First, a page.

Thursday, January 19, 2012

Adult Kidney Donors for Pediatric Recipients

The story of Amelia Rivera is generating a firestorm of coverage, but it's also showing that there is such a thing as bad publicity (and not just for Children's Hospital of Philadelphia).  In addition to the distress that this whole conflict must be causing the Rivera family, the reporting on the story is sometimes spreading misconceptions about pediatric kidney transplantation and organ donation.  In particular, Arthur Caplan, a bioethicist at the University of Pennsylvania, is quoted as saying "Most adults can't donate an organ, because it won't fit...You're starting to say you're going to use another child as a living donor, and that's ethically really trouble."  This point has been propagated, seemingly without any fact-checking, by NPR, Time, Fox News, CBS News, and others.

The preferred donors for kidney transplants in young children are adults, not other children.  Kidneys from pediatric donors can have more technical complications, simply because the blood vessels are smaller and more likely to clot.  Also, kidney function doesn't mature to adult levels in the first two years of life, so the function of a kidney from a young child may not work as well in a transplant setting.  Pediatric kidneys from deceased donors are used for transplantation, but they're typically transplanted as a pair to an adult, rather than individually to another child.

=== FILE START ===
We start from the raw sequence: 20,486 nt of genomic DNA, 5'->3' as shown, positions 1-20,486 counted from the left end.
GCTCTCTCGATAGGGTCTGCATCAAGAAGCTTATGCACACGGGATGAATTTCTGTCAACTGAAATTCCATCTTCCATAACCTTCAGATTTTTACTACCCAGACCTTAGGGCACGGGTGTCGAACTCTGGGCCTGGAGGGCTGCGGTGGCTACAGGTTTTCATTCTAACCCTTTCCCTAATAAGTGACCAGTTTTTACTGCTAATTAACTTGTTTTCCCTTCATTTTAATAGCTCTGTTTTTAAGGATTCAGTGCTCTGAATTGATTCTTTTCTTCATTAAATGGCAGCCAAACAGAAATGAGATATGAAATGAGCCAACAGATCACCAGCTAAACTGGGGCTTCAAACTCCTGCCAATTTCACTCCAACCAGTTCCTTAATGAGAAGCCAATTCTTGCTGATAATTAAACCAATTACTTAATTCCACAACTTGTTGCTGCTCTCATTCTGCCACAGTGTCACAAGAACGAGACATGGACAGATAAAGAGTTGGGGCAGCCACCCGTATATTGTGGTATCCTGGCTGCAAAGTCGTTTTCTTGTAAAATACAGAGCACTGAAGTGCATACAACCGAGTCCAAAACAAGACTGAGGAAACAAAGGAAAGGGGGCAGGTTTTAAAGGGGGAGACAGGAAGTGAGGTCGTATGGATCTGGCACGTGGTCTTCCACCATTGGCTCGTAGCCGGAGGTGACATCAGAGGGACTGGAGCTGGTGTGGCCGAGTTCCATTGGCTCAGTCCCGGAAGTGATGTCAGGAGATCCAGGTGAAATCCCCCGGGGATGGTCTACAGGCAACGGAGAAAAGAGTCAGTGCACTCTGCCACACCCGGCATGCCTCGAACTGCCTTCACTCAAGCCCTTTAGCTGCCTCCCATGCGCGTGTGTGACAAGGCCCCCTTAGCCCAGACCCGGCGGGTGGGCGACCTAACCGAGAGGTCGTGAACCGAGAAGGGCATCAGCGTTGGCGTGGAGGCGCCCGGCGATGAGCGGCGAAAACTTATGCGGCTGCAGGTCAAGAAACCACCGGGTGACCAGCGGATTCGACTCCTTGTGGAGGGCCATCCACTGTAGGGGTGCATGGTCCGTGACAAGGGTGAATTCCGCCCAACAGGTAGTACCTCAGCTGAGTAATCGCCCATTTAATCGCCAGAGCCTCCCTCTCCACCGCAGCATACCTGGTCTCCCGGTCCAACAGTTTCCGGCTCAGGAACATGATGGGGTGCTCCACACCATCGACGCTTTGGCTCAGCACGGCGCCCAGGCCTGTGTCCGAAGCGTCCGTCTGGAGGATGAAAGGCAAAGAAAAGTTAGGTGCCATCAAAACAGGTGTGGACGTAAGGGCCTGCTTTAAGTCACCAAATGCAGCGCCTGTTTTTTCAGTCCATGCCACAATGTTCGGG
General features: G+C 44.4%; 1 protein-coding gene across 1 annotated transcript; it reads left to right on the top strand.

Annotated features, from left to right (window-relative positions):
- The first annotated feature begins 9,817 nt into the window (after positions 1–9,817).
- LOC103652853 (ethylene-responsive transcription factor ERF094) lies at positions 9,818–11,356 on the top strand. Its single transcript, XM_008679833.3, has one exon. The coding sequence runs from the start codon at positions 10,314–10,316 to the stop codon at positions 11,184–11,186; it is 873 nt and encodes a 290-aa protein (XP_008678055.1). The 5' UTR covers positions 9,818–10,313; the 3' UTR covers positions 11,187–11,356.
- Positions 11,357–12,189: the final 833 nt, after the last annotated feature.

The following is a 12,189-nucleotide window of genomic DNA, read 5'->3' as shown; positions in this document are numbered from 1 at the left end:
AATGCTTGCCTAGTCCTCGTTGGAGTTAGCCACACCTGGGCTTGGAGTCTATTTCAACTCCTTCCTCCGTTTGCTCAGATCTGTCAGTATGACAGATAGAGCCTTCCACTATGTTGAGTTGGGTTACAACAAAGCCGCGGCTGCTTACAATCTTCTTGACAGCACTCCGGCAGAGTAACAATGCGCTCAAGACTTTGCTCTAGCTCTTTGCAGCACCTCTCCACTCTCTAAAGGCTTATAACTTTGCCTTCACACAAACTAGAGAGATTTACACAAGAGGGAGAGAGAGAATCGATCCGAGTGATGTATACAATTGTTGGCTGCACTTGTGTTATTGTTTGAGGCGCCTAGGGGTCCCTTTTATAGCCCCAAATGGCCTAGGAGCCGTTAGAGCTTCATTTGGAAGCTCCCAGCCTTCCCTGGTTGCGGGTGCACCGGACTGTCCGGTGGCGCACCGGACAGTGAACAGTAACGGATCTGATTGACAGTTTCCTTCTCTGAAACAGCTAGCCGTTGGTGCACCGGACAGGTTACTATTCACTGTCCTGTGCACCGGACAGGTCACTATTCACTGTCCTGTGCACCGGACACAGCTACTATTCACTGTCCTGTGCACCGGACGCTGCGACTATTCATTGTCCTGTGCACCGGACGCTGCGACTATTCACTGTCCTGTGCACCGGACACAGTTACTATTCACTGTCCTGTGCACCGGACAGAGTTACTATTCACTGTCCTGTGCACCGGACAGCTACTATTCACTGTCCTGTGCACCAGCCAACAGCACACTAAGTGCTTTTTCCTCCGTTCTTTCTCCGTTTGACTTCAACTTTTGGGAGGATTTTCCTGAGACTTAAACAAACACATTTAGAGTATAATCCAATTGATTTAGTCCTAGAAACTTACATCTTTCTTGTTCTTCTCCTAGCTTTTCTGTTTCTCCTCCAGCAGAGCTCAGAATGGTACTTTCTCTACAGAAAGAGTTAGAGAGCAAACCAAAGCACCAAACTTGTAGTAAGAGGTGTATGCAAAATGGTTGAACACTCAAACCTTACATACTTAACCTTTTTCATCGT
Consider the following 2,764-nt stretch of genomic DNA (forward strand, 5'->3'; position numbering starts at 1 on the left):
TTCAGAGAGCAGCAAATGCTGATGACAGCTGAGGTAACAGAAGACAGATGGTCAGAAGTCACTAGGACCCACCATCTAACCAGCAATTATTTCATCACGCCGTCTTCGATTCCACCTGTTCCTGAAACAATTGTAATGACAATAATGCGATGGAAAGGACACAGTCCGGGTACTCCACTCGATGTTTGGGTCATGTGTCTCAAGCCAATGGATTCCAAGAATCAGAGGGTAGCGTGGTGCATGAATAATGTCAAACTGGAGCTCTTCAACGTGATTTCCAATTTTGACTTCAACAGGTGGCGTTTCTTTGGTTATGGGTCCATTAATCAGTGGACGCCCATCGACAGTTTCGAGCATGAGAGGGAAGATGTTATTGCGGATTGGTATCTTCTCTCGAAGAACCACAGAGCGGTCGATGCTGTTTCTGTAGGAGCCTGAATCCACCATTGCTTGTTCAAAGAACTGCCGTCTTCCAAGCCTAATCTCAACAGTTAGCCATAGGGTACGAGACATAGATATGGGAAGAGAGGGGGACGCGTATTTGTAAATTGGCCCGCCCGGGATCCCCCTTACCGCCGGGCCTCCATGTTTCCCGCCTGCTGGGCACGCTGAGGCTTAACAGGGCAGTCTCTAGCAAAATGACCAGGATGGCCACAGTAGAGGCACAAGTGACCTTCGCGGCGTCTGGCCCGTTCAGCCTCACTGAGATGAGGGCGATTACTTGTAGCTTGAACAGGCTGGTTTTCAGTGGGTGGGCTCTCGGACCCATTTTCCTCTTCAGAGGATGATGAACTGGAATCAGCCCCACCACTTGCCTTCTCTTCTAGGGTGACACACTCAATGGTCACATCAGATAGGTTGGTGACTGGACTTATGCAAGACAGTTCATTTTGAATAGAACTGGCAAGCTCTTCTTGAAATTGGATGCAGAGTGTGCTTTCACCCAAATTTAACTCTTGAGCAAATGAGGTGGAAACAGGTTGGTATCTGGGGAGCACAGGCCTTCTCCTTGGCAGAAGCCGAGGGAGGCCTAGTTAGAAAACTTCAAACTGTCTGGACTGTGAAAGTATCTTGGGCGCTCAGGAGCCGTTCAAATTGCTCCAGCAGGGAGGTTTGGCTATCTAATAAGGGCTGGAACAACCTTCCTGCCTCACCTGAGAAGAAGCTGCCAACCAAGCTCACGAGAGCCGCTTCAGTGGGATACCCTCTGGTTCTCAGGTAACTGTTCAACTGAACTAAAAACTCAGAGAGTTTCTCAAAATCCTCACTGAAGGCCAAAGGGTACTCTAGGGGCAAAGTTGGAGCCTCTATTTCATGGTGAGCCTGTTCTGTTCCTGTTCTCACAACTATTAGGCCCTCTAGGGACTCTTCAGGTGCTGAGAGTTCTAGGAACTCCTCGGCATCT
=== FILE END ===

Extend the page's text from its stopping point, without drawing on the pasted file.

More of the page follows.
The idea of using kidneys from children for transplants in other children sounds like common sense, and it was a standard practice in the 1980s, but the complications were quickly discovered and adult kidneys became the preferred donated organs.  This change in practice was followed by a change in UNOS policy, which resulted in significantly better outcomes for young children with kidney transplants.  While there have been a few instances of people under age 18 being living kidney donors, the youngest has been a 7 year old identical twin, and there's no indication that any of these donors were sought for size reasons.  Finally, 46 children under the age of 5 received a kidney transplant from a parent in 2010 (source: OPTN Data Reports) so the Riveras' idea that they could be kidney donors for their child is backed by a mainstream practice.

Maybe I shouldn't be surprised that the ideas being spread about pediatric kidney transplants are 20 years out of date, since the contraindication of "mental retardation" should be equally out of date.  But I do wish the coverage of pediatric kidney transplants was better than the news that's out there.  By "better" I mean that hundreds/thousands of parents have donated kidneys to their children, that pediatric kidney transplants are done in a huge variety of circumstances, and that most people working in the field are dedicated to all of their patients and show it every day.